Friday, April 18, 2014 2:13 PM
Published on: Thursday, January 10, 2013
By Christa Puccio
DAMASCUS –New York J&P Pizza is not only celebrating its 20th year in business in 2013, but also the restaurant’s newly instated right to apply to obtain a permit to finally sell beer and light wine in a historically dry town.
“Most people have been asking for beer for 20 years, and they realized they voted against it and made it a dry town,” said Tina Kiima, owner of the New York J&P Pizza.
Question C on the local referendum in November 2012 modified the historical statutory prohibition in Montgomery County on the issuance of a license for the sale of alcoholic beverages for any place of business located in Damascus, the 12th election district.
Now, restaurants are able to obtain a Class H license, which authorizes hotels and restaurants that have bathrooms for both sexes and minimum seating for 30 patrons to sell beer and light wine for consumption on the licensed premises during specified hours. However, that excludes restaurants with pool tables, billiard tables, shuffleboards, dart boards, video games, pinball machines or other recreational devices.
“The prohibition era was from 1920 to 1933,” said Kathie Durbin, the division chief of licensure, regulation and education for the Montgomery County Department of Liquor Control. “After the prohibition, [Damascus] voted not to have licenses.”
Durbin said once a company applies for a license, a review team with the Department of Liquor Control receives it; then, the company must display a poster stating that the company applied for the license and when the public hearing will be, which has to be at least 30 days after posting the poster.
Then, at the hearing, the department has a question and answer discussion with the owners of the company to qualify them. The department in Montgomery County offers free training on Montgomery County rules and regulations to prepare people for the Q&A. Durbin said J&P Pizza did attend that training course.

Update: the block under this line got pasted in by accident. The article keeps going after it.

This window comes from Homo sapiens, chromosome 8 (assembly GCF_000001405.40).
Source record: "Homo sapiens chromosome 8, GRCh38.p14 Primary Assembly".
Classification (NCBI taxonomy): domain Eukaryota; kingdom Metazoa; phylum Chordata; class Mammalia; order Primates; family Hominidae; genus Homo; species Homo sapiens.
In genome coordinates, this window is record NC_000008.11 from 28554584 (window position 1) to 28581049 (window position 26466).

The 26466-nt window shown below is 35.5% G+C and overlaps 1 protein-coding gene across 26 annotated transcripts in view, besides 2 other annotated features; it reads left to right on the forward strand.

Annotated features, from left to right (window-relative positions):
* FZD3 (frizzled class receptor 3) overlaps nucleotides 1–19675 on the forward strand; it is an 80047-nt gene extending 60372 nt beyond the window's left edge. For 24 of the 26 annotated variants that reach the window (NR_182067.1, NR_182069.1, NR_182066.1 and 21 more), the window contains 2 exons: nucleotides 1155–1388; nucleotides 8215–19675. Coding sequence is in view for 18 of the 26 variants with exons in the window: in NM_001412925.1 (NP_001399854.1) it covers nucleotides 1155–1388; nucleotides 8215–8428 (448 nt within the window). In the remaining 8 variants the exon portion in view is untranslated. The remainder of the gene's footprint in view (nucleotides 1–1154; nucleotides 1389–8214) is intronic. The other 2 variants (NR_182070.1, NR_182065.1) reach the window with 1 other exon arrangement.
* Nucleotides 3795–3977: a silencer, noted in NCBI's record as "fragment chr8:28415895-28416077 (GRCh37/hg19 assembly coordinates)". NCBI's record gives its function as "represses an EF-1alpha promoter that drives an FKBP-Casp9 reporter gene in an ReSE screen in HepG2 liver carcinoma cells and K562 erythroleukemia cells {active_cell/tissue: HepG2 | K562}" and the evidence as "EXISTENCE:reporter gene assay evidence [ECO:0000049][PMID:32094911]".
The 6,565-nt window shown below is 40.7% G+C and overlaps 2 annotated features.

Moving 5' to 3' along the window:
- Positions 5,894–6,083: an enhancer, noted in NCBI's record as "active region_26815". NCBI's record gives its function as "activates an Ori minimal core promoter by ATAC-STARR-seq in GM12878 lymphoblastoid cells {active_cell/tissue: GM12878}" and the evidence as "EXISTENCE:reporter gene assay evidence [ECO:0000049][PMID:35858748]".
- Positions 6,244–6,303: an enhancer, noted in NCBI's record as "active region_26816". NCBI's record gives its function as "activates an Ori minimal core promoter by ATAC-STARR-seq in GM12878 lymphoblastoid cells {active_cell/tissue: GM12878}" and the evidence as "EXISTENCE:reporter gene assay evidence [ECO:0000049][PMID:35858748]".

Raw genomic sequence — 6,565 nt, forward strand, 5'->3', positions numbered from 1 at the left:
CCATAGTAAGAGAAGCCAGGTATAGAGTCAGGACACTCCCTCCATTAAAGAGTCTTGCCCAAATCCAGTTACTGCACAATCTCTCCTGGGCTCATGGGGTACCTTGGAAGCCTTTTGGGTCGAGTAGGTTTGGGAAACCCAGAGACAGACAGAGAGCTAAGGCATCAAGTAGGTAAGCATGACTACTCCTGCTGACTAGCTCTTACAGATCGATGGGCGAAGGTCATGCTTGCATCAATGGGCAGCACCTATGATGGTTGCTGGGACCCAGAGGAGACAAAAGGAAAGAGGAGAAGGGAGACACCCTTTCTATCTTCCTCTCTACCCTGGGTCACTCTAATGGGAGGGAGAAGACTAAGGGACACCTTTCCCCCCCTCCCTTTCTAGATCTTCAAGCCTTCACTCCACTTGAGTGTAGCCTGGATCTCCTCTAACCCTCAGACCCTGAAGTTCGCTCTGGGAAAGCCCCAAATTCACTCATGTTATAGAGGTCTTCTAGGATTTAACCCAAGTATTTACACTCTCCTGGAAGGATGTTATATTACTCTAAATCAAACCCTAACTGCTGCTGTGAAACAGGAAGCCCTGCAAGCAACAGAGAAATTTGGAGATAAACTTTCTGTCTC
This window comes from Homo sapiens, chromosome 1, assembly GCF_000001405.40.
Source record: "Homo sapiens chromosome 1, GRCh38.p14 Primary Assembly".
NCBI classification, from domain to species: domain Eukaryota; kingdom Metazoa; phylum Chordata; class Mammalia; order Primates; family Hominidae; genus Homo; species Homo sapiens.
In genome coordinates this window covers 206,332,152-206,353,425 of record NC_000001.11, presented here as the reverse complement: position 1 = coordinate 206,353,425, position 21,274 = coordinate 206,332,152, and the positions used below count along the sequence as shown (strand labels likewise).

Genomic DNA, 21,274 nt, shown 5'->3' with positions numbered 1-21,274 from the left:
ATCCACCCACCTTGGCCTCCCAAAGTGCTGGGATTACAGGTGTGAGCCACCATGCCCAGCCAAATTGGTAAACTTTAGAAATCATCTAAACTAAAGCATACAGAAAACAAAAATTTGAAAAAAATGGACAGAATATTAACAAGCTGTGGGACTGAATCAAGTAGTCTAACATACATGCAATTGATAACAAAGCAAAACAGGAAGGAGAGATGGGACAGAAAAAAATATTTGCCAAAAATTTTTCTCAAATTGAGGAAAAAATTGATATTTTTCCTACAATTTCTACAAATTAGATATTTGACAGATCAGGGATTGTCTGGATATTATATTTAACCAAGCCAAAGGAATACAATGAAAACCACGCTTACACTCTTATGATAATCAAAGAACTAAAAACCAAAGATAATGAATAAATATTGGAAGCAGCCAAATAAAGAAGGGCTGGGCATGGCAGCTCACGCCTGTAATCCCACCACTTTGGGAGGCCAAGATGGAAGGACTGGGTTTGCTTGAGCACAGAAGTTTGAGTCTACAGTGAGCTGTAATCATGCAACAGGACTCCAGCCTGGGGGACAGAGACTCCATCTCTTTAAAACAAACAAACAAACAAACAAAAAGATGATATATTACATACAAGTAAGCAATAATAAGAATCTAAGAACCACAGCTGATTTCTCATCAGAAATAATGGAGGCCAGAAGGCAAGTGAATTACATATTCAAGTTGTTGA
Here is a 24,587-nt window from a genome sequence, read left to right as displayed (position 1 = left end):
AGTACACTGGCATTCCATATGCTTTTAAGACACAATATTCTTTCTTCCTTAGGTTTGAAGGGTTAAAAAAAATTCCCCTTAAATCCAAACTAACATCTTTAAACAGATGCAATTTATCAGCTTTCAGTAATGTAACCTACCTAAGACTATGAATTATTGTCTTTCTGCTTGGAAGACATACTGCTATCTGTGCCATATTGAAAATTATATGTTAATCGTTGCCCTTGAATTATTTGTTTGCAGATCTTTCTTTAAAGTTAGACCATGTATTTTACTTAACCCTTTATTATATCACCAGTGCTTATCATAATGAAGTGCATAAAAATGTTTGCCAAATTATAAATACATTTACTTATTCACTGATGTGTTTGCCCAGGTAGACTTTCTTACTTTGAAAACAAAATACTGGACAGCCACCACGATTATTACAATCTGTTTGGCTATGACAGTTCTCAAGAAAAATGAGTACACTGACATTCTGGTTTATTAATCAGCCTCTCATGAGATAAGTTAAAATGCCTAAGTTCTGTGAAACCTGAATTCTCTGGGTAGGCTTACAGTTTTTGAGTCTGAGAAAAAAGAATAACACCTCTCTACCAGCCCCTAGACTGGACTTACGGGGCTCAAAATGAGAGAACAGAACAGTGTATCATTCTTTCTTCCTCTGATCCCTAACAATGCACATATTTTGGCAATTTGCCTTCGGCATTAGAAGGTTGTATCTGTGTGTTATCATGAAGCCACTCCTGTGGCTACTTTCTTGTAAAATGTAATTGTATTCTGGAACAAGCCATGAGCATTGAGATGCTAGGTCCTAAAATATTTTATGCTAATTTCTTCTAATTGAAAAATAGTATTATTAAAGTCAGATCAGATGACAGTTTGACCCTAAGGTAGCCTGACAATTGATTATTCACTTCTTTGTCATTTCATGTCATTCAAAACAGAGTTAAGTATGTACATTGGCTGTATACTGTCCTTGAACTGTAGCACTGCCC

“It’s good for business, brings in more money hopefully, so it’s just something new,” said Kiima. “For Damascus, it’s really something. I have nothing against it.”
A Damascus resident shopping across the street from J&P Pizza at Weis Market also said she doesn’t have anything against Damascus not being a dry town anymore.
“I’m for it,” said Linda Richon, 62, who has lived in Damascus for six years. “I don’t think it’s bad to have a glass of wine with your pizza. A lot of people think it’s going to turn into Sodom and Gomorrah, but I don’t think it’s a bad idea.”
Another resident argued against the law passing: “I think it’s a bad idea because the restaurant is right next to the high school,” said James Smith, 34, a Damascus resident. “There have been lots of cases of teens drinking underage, it’s not a big town and a lot of people walk around here. I don’t think it’s a good idea for them to sell alcohol.”
J&P Pizza put up a poster on Jan. 7 stating its application for the Class H license is pending. The hearing will be held on Feb. 7 at 11:30 a.m. in the COB Auditorium at 100 Maryland Ave. in Rockville. For more information, the Department of Liquor Control for Montgomery County is available at 240-777-1999.